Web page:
Deemed World Series favorites since opening day, the Cubs topped the majors with 103 wins to win the NL Central, then beat the Giants and Dodgers in the playoffs.

The Cubs overcame a 2-1 deficit against the Dodgers and won their 17th pennant. They had not earned a World Series trip since winning a doubleheader opener 4-3 at Pittsburgh on Sept. 29, 1945, to clinch the pennant on the next-to-last day of the season.

The eternal "wait till next year" is over. No more dwelling on a history of failure - the future is now.

"We're too young. We don't care about it," star slugger Kris Bryant said. "We don't look into it. This is a new team, this is a completely different time of our lives. We're enjoying it and our work's just getting started."

Hendricks pitched two-hit ball for 7 1/3 innings. Chapman took over and closed with hitless relief, then threw both arms in the air as he was mobbed by teammates and coaches.

The crowd joined in, chanting and serenading their team.

"Chicago!" shouted popular backup catcher David Ross.

The Cubs shook off back-to-back shutout losses earlier in this series by pounding the Dodgers for 23 runs to win the final three games.

And they were in no way overwhelmed by the moment on Saturday, putting aside previous frustration.

In 1945, the Billy Goat Curse supposedly began when a tavern owner wasn't allowed to bring his goat to Wrigley. In 2003, the Cubs lost the final three games of the NLCS to Florida, punctuated with a Game 6 defeat when fan Steve Bartman deflected a foul ball.

Even as recently as 2012, the Cubs lost 101 times.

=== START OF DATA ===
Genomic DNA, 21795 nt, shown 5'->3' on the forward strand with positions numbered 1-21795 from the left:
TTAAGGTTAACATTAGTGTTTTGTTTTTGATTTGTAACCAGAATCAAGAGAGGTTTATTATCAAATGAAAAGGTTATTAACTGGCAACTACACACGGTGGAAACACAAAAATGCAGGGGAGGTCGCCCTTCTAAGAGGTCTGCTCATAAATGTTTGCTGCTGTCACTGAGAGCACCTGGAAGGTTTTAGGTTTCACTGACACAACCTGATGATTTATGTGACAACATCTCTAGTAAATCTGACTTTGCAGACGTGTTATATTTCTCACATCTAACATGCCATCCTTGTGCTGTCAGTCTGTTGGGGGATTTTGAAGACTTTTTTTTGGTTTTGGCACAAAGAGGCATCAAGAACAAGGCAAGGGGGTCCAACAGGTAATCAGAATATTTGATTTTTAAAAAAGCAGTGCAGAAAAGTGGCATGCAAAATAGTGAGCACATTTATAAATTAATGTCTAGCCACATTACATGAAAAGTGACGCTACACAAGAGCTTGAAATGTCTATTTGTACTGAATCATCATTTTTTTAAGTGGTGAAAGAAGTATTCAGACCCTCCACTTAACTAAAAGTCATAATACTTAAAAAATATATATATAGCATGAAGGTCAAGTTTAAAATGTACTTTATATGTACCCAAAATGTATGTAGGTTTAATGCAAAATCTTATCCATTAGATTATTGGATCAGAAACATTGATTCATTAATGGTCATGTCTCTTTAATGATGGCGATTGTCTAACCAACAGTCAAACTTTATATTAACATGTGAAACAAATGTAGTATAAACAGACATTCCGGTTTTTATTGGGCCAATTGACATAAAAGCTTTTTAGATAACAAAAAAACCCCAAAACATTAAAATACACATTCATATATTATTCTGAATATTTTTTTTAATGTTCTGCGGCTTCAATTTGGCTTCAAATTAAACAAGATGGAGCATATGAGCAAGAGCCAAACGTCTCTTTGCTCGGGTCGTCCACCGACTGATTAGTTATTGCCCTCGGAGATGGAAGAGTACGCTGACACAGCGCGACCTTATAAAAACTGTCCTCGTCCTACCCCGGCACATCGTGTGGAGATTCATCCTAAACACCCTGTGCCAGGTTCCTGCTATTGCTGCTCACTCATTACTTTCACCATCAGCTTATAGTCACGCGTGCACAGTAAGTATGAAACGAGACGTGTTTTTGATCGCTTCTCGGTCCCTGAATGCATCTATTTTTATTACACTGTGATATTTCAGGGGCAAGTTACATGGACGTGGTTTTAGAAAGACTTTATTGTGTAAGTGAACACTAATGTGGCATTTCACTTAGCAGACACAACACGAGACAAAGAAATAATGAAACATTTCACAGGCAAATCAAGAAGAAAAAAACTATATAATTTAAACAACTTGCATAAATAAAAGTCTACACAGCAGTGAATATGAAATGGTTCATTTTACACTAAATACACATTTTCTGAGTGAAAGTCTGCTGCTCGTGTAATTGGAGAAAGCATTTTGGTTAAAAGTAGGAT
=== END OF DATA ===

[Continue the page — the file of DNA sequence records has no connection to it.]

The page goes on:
This time, no such ill luck.

Bryant had an RBI single and scored in a two-run first. Dexter Fowler added two hits, drove in a run and scored one.

Contreras led off the fourth with a homer. Rizzo continued his resurgence with a solo drive in the fifth.

That was plenty for Hendricks, the major league ERA leader.

Hendricks left to a standing ovation after Josh Reddick singled with one out in the eighth. The only other hit Hendricks allowed was a single by Andrew Toles on the game's first pitch.

Kershaw, dominant in Game 2 shutout, gave up five runs and seven hits before being lifted for a pinch hitter in the sixth. He fell to 4-7 in the postseason.

The Dodgers haven't been to the World Series since winning in 1988.

Pitching on five days' rest, the three-time NL Cy Young Award winner threw 30 pitches in the first. Fowler led off with a double, and Bryant's single had the crowd shaking the 102-year-old ballpark.

They had more to cheer when left fielder Andrew Toles dropped Rizzo's fly, putting runners on second and third, and Ben Zobrist made it 2-0 a sacrifice fly.

The Cubs added a run in the second when Addison Russell doubled to deep left and scored on a two-out single by Fowler.


Maddon benched slumping right fielder Jason Heyward in favor of Albert Almora Jr.

"Kershaw's pitching, so I wanted to get one more right-handed bat in the lineup, and also with Albert I don't feel like we're losing anything on defense," Maddon said. "I know Jason's a Gold Glover, but I think Albert, given an opportunity to play often enough would be considered a Gold Glove-caliber outfielder, too."

Heyward was 2 for 28 in the playoffs - 1 for 16 in the NLCS.


Kerry Wood, wearing a Ron Santo jersey, threw out the first pitch and actor Jim Belushi delivered the "Play Ball!" call before the game. Pearl Jam front man Eddie Vedder and actor John Cusack were also in attendance. And Bulls great Scottie Pippen led the seventh-inning stretch.